Why does zooming into JPEG images show chunky boundaries and or noise resembling smudges of magenta, yellow and cyan?

by Pound define MACRO   Last Updated June 29, 2020 07:18 AM - source

What causes this effect? The boundaries look chunky and weird. I never seen this on PNG.

I also have noticed this for JPEG images only, not PNG. For example these captcha images. The skies don't appear clear and natural at all, they appear speckled with random magenta, yellow and cyan pixels. Why does this happen in JPEG images? Can someone explain what causes this? Is this caused by some sort of lossy compression?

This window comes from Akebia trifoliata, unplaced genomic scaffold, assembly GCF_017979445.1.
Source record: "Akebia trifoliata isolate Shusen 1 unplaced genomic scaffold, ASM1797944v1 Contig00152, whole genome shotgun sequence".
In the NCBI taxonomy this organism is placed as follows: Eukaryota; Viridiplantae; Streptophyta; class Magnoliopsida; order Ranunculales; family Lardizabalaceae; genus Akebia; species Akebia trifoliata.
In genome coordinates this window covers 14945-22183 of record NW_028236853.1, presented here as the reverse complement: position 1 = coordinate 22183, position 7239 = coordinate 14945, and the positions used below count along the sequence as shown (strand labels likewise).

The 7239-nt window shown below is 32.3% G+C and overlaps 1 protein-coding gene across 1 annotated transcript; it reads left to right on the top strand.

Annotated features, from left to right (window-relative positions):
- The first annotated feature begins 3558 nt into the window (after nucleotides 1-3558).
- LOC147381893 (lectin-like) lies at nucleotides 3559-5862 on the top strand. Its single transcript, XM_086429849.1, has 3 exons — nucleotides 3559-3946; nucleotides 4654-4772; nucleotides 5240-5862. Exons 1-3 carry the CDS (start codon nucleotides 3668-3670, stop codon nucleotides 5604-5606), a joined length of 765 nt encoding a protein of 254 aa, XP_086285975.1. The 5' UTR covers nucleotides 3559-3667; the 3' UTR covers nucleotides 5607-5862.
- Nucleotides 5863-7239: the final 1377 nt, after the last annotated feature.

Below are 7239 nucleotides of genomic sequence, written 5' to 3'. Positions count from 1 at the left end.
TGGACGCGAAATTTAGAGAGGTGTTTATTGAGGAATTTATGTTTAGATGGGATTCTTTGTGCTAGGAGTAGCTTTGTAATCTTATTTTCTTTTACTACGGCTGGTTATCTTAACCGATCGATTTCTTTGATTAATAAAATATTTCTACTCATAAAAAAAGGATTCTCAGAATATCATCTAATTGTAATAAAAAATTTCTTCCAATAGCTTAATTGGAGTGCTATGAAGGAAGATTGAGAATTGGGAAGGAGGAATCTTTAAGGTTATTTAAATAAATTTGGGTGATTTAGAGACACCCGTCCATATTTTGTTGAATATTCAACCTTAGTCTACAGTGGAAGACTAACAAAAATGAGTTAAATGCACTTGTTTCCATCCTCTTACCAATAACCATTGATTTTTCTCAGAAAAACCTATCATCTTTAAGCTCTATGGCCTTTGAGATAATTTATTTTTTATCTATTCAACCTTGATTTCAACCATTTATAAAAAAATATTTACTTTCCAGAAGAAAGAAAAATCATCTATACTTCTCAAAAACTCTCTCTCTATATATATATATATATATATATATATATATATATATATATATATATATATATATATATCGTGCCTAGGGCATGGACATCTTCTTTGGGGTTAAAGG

Also, with JPEG images containing noise and chunky boundaries, why are they so popular? If PNG doesn't suffer from these problems?

Tags : jpeg noise

Answers 1

DPI (dots per inch) in an image determines how smooth or chunky it looks when you zoomin. Yes to reduce the size, jpg uses lossy compression.

Captcha images are low res files on purpose because they need to load quickly and they are not supposed to look particularly fine - they have quite a simple, specific purpose.

Magenta (complement of green), yellow (comp., of blue) and cyan (comp., of red) are primary colors RGB. sRGB is the color gamut used in jpg compression which explains you saw these colors.

Noise and resolution are variables independent of format of an image.

June 29, 2020 06:48 AM

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